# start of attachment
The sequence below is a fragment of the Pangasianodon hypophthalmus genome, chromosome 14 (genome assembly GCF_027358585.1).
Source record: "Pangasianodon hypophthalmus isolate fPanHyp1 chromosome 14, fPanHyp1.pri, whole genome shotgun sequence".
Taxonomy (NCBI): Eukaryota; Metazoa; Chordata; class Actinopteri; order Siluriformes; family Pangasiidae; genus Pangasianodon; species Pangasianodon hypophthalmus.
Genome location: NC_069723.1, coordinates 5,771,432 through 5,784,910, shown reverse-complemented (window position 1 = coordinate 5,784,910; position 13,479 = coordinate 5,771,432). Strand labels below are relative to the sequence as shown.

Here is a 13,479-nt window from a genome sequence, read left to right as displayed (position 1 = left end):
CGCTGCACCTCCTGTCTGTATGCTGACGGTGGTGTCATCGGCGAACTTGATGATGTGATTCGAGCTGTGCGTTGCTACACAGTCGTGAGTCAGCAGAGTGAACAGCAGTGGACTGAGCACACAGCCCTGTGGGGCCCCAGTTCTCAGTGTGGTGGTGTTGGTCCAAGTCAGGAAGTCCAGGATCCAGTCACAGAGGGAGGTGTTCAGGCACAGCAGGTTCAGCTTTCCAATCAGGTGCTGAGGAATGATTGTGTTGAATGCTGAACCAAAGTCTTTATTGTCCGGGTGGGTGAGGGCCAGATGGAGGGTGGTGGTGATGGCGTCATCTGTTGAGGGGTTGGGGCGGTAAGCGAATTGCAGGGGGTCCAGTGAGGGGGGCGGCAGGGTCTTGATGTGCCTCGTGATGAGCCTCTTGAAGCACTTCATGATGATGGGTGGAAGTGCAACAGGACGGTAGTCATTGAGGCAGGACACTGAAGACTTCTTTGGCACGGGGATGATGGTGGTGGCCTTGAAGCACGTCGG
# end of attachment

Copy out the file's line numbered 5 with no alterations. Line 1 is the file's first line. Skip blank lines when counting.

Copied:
Here is a 13,479-nt window from a genome sequence, read left to right as displayed (position 1 = left end):